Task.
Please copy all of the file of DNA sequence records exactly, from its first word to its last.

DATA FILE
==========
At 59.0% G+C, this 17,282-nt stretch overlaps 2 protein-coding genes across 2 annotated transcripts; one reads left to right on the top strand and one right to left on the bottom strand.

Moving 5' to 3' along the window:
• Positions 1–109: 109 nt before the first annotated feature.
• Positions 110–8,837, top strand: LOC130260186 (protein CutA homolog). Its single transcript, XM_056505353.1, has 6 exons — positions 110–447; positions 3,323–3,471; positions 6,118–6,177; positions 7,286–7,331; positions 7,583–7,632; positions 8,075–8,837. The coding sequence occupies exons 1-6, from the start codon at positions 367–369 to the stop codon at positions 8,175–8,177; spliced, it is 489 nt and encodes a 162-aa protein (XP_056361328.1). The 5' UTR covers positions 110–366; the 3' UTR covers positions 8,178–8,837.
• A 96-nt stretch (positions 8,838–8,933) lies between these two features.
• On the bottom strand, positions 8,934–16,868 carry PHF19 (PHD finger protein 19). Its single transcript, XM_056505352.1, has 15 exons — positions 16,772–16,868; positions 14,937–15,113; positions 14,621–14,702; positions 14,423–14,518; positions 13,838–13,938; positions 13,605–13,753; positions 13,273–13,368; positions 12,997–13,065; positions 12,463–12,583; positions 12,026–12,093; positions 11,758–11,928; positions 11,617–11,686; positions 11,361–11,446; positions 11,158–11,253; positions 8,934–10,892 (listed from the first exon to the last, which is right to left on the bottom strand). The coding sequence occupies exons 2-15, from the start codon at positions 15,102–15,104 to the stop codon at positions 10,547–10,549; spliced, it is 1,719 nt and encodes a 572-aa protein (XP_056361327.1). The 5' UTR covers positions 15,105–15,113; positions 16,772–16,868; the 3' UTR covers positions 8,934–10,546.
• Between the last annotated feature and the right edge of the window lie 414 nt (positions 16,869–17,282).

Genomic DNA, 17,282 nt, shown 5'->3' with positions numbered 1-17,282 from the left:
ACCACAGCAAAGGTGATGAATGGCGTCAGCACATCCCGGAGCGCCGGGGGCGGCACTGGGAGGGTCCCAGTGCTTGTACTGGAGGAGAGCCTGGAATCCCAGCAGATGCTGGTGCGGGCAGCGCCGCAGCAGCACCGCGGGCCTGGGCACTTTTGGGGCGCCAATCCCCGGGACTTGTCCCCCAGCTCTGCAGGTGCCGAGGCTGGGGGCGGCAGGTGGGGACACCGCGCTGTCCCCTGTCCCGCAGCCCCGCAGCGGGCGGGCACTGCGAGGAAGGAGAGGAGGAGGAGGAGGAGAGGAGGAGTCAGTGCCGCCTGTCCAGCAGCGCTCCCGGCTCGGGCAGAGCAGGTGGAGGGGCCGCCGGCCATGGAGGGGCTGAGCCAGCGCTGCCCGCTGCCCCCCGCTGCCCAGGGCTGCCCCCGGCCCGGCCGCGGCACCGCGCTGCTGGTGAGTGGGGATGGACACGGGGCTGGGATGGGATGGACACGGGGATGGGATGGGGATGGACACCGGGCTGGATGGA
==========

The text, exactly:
At 59.0% G+C, this 17,282-nt stretch overlaps 2 protein-coding genes across 2 annotated transcripts; one reads left to right on the top strand and one right to left on the bottom strand.

Moving 5' to 3' along the window:
• Positions 1–109: 109 nt before the first annotated feature.
• Positions 110–8,837, top strand: LOC130260186 (protein CutA homolog). Its single transcript, XM_056505353.1, has 6 exons — positions 110–447; positions 3,323–3,471; positions 6,118–6,177; positions 7,286–7,331; positions 7,583–7,632; positions 8,075–8,837. The coding sequence occupies exons 1-6, from the start codon at positions 367–369 to the stop codon at positions 8,175–8,177; spliced, it is 489 nt and encodes a 162-aa protein (XP_056361328.1). The 5' UTR covers positions 110–366; the 3' UTR covers positions 8,178–8,837.
• A 96-nt stretch (positions 8,838–8,933) lies between these two features.
• On the bottom strand, positions 8,934–16,868 carry PHF19 (PHD finger protein 19). Its single transcript, XM_056505352.1, has 15 exons — positions 16,772–16,868; positions 14,937–15,113; positions 14,621–14,702; positions 14,423–14,518; positions 13,838–13,938; positions 13,605–13,753; positions 13,273–13,368; positions 12,997–13,065; positions 12,463–12,583; positions 12,026–12,093; positions 11,758–11,928; positions 11,617–11,686; positions 11,361–11,446; positions 11,158–11,253; positions 8,934–10,892 (listed from the first exon to the last, which is right to left on the bottom strand). The coding sequence occupies exons 2-15, from the start codon at positions 15,102–15,104 to the stop codon at positions 10,547–10,549; spliced, it is 1,719 nt and encodes a 572-aa protein (XP_056361327.1). The 5' UTR covers positions 15,105–15,113; positions 16,772–16,868; the 3' UTR covers positions 8,934–10,546.
• Between the last annotated feature and the right edge of the window lie 414 nt (positions 16,869–17,282).

Genomic DNA, 17,282 nt, shown 5'->3' with positions numbered 1-17,282 from the left:
ACCACAGCAAAGGTGATGAATGGCGTCAGCACATCCCGGAGCGCCGGGGGCGGCACTGGGAGGGTCCCAGTGCTTGTACTGGAGGAGAGCCTGGAATCCCAGCAGATGCTGGTGCGGGCAGCGCCGCAGCAGCACCGCGGGCCTGGGCACTTTTGGGGCGCCAATCCCCGGGACTTGTCCCCCAGCTCTGCAGGTGCCGAGGCTGGGGGCGGCAGGTGGGGACACCGCGCTGTCCCCTGTCCCGCAGCCCCGCAGCGGGCGGGCACTGCGAGGAAGGAGAGGAGGAGGAGGAGGAGAGGAGGAGTCAGTGCCGCCTGTCCAGCAGCGCTCCCGGCTCGGGCAGAGCAGGTGGAGGGGCCGCCGGCCATGGAGGGGCTGAGCCAGCGCTGCCCGCTGCCCCCCGCTGCCCAGGGCTGCCCCCGGCCCGGCCGCGGCACCGCGCTGCTGGTGAGTGGGGATGGACACGGGGCTGGGATGGGATGGACACGGGGATGGGATGGGGATGGACACCGGGCTGGATGGA